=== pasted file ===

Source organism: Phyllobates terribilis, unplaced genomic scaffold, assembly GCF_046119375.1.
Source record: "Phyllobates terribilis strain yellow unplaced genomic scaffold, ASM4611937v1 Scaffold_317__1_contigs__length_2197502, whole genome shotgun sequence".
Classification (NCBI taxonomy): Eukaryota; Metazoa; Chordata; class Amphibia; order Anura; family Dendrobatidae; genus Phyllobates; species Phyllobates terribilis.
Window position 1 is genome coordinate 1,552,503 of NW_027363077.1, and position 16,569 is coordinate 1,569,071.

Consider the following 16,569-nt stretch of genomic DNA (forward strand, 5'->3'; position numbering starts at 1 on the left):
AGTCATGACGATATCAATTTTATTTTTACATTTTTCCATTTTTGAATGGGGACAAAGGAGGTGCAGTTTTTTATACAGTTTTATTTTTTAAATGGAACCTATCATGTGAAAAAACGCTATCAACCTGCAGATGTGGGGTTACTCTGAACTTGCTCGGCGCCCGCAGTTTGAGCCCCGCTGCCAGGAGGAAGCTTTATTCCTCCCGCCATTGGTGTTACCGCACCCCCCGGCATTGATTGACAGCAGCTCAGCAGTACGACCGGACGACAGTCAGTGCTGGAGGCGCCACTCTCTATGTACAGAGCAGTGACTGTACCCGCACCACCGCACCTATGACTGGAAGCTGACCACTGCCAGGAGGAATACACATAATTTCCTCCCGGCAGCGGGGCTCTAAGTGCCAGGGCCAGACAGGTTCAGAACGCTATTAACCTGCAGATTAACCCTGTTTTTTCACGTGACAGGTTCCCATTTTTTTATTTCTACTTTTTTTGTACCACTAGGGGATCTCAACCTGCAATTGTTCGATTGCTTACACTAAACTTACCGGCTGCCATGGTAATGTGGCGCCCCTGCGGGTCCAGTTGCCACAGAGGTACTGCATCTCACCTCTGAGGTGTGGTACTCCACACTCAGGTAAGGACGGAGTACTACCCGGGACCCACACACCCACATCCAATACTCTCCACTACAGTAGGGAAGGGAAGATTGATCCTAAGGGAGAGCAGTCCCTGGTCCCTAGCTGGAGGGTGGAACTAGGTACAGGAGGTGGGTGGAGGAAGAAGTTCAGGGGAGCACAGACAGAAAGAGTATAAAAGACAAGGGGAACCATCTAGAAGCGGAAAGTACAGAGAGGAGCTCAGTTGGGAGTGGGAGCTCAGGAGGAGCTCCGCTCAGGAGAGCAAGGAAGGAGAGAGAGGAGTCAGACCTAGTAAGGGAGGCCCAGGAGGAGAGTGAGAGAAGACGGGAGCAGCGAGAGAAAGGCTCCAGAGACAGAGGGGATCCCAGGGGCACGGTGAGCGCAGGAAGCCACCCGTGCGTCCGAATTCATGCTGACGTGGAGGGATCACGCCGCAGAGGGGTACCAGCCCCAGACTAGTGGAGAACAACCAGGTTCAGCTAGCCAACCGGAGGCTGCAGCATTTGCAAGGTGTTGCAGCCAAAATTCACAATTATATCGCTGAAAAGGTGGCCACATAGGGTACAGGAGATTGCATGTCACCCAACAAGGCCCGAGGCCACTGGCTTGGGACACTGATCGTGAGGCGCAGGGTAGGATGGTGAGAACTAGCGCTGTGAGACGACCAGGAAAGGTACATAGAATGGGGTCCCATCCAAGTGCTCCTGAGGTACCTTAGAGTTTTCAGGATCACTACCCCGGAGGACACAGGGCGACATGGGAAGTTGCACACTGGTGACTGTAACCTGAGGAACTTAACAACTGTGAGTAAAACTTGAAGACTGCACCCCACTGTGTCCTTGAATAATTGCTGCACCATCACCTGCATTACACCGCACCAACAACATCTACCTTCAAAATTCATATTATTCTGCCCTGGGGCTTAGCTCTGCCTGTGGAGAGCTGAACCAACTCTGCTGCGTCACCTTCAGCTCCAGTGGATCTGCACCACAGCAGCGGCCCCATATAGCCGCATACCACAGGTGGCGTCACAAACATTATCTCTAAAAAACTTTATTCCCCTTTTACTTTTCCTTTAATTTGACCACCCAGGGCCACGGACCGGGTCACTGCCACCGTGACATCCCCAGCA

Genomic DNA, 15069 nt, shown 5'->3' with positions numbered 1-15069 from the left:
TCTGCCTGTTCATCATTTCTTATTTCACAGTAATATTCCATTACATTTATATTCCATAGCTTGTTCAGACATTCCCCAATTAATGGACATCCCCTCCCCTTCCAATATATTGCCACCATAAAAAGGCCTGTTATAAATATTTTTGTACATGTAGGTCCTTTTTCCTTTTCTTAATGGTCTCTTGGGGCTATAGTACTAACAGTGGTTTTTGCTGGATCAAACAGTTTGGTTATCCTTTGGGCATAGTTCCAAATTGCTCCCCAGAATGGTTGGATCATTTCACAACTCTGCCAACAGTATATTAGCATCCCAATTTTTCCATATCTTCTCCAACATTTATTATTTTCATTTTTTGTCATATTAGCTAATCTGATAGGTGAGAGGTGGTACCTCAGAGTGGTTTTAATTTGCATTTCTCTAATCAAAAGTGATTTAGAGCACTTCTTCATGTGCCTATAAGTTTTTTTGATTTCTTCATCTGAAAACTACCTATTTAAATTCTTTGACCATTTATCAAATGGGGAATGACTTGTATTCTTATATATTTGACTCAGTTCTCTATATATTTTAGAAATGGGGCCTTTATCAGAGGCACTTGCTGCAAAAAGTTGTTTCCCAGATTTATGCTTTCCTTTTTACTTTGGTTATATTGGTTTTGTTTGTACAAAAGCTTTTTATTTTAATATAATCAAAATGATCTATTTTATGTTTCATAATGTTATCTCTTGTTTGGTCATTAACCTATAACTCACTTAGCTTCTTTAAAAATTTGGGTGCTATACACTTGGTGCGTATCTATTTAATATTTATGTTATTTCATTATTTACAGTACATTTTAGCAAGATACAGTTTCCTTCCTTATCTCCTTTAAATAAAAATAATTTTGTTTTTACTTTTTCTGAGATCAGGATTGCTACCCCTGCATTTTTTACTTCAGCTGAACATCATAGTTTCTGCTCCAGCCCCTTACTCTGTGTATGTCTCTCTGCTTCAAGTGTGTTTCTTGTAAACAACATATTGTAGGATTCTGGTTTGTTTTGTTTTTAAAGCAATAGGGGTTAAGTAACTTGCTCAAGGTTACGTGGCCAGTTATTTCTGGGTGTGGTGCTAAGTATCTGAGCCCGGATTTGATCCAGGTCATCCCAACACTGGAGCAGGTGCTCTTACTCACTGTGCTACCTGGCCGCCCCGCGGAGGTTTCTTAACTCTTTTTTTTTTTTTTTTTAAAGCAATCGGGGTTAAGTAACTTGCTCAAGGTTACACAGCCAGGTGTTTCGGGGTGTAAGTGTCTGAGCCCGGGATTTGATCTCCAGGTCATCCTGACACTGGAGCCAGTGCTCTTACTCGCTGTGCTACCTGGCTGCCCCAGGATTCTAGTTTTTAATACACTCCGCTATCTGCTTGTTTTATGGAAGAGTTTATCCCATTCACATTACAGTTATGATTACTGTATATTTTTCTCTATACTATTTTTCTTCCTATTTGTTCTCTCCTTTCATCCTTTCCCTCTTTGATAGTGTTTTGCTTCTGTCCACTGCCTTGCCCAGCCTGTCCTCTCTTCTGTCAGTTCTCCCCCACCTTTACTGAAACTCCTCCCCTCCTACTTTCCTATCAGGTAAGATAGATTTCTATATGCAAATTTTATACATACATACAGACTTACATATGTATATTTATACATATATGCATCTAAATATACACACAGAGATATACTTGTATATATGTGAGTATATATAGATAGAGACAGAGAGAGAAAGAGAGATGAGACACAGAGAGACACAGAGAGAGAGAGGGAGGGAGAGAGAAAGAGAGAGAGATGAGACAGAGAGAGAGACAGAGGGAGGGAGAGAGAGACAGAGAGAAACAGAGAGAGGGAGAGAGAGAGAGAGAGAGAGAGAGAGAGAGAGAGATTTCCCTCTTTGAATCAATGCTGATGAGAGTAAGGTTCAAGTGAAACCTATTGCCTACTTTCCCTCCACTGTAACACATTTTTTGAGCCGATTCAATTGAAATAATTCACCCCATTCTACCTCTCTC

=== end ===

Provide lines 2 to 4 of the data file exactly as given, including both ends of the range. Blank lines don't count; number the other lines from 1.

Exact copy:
Source record: "Phyllobates terribilis strain yellow unplaced genomic scaffold, ASM4611937v1 Scaffold_317__1_contigs__length_2197502, whole genome shotgun sequence".
Classification (NCBI taxonomy): Eukaryota; Metazoa; Chordata; class Amphibia; order Anura; family Dendrobatidae; genus Phyllobates; species Phyllobates terribilis.
Window position 1 is genome coordinate 1,552,503 of NW_027363077.1, and position 16,569 is coordinate 1,569,071.